(c) DonkeyHotey, Creative Commons

The rebranding of a rotter

Steve Parry

Showbiz, like medicine, has the power to heal. Okay, it’s useless if you have a verruca or diabetes but it does have the power to rehabilitate the most toxic of public profiles. Last year we observed just such an operation at the Emmys where talk-show hosts Stephen Colbert, James Corden and others performed the first phase in the complex cosmetic procedure of detoxifying Sean Spicer – Donald Trump’s notorious ex-press secretary.

Spicer’s punishment for this degrading of US democracy was a glitzy platform at the Emmys and a chance to rebrand himself as a lovable, self-deprecating pantomime villain – in fact he is the real thing

This is a man who massaged the truth like a sadistic physiotherapist, routinely lying and defending lies from the lectern of the White House briefing room. Who can forget his risible claim about Trump’s swearing in? ‘This was the largest audience to ever witness an inauguration, period, both in person and around the globe.’

It so wasn’t.

Yet Spicer’s punishment for this outrageous degrading of US democracy was a glitzy platform at the Emmys and a chance to rebrand himself as a lovable, self-deprecating pantomime villain – when he is, in fact, the real thing! The sight of ‘Big Daddy Showbiz’ wrapping its gropey old hands around him and welcoming him into the fold as a naughty but nice national treasure was grotesque. A more appropriate reception would have been some form of Cersei’s walk of shame à la Game of Thrones.

So instead of being cast into the wilderness, Spicer is raking it in as a novelty turn on the after-dinner circuit of elite events – making jokes, laughing it up and making light of his role in Trump’s White House fiasco. There are even reports that he’s been offered his own reality TV show. It’s yet to be made but has already received the largest audience to ever witness a reality TV show, period, both in person and around the globe…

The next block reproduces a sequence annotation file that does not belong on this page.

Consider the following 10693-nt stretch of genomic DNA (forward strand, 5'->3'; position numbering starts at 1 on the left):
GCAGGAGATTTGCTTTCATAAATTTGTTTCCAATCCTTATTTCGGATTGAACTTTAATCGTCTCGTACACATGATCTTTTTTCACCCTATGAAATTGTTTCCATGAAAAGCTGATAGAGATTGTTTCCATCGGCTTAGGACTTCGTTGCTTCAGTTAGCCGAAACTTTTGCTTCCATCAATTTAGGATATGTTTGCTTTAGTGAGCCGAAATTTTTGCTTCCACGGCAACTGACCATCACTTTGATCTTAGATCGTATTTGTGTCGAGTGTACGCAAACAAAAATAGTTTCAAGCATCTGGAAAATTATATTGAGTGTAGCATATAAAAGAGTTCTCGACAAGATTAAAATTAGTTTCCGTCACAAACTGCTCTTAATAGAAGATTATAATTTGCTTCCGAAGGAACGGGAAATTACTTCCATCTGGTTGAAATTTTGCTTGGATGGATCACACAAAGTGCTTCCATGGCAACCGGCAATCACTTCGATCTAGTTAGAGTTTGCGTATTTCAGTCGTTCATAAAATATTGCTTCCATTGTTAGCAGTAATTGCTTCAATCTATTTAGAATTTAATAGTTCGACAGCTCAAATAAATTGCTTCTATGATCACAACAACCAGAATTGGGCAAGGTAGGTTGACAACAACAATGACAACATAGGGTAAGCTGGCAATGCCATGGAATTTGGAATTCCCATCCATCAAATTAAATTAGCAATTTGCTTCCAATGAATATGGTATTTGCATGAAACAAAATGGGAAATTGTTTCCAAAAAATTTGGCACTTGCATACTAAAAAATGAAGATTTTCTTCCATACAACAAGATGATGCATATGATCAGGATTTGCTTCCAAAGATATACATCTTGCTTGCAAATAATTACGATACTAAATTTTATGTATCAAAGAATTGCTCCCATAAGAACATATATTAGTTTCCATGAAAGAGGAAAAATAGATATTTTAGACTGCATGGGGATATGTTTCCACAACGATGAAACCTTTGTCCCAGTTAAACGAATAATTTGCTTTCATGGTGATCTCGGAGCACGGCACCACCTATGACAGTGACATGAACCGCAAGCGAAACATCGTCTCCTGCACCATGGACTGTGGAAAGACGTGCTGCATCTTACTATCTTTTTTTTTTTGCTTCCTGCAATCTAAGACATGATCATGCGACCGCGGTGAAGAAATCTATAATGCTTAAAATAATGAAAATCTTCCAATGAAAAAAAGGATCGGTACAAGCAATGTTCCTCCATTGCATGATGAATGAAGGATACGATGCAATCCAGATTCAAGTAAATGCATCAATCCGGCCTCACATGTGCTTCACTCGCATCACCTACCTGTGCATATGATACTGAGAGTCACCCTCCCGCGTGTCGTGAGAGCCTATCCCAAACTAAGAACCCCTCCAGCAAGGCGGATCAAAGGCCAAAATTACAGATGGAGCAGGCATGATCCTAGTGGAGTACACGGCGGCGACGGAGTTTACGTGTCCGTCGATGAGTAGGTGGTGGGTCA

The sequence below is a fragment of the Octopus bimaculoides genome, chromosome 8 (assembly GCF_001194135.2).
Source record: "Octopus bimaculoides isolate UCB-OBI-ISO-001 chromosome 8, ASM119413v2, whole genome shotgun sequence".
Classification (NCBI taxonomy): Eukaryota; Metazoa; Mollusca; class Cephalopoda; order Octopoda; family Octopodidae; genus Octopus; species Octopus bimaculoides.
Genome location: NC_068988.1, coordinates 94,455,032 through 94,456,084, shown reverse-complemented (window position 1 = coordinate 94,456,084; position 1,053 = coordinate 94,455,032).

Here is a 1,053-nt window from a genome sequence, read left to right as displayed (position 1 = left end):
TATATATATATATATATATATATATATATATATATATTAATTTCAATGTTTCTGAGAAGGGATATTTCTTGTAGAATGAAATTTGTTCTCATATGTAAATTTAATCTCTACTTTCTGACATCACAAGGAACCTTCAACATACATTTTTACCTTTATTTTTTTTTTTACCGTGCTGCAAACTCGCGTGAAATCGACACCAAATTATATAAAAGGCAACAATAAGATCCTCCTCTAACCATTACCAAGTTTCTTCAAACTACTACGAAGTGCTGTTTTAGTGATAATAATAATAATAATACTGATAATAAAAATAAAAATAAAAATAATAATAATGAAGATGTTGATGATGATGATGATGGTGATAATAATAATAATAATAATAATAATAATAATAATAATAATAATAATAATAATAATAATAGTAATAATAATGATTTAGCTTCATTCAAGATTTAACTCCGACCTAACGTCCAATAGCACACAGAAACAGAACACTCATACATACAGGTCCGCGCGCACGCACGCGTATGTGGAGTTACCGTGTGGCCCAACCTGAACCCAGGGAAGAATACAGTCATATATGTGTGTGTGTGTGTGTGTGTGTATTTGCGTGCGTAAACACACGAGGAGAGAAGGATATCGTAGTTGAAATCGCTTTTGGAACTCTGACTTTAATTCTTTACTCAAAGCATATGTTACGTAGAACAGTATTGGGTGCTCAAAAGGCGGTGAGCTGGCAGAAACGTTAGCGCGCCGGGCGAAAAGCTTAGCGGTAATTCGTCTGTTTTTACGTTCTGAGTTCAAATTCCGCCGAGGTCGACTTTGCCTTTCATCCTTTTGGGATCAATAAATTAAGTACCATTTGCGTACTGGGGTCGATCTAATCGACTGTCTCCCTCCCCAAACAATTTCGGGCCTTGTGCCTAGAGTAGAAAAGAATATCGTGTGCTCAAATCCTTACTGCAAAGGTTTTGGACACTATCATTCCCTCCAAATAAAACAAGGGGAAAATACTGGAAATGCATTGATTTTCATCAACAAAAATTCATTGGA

And it’s not just Spicer. A stint in Trump’s West Wing is like appearing on Big Brother: you spend the entire time lying, fighting and screaming obscenities at whoever will listen until your inevitable, unceremonious exit. But then, instead of the boos and jeers you deserve, the world of celebrity embraces you as a self-aware, lovable ‘TV personality’.

Anthony Scaramucci, ex-White House director of communications, didn’t even last long enough for people to learn how to pronounce his name properly, yet is now a host on showbiz gossip site, TMZ. Within weeks of leaving the West Wing, I confidently expect to see Kellyanne Conway launching her own range of perfume on QVC… ‘Kellyanne’s Eau d’ Collusion: The scent of Kremlin.’ If she can sell Trump’s policies, she can sell anything.

I hate it when showbiz rehabilitates proper rotters like Sean Spicer. He shouldn’t be allowed to be in on the joke. He should be ostracized for his part in attempting to undermine democracy. What incentive does it give public figures to behave well if they know there are no reputational or lifestyle consequences for lying?

People like Spicer might be morally bankrupt, but it turns out that in showbiz and politics a soul is not a vital organ; you can do very nicely without one.

Steve Parry is a comedy writer, performer and political activist. He is Welsh and lives in north London. You can contact him on Twitter: @stevejparry

mag cover This article is from the January 2018 issue of New Internationalist.
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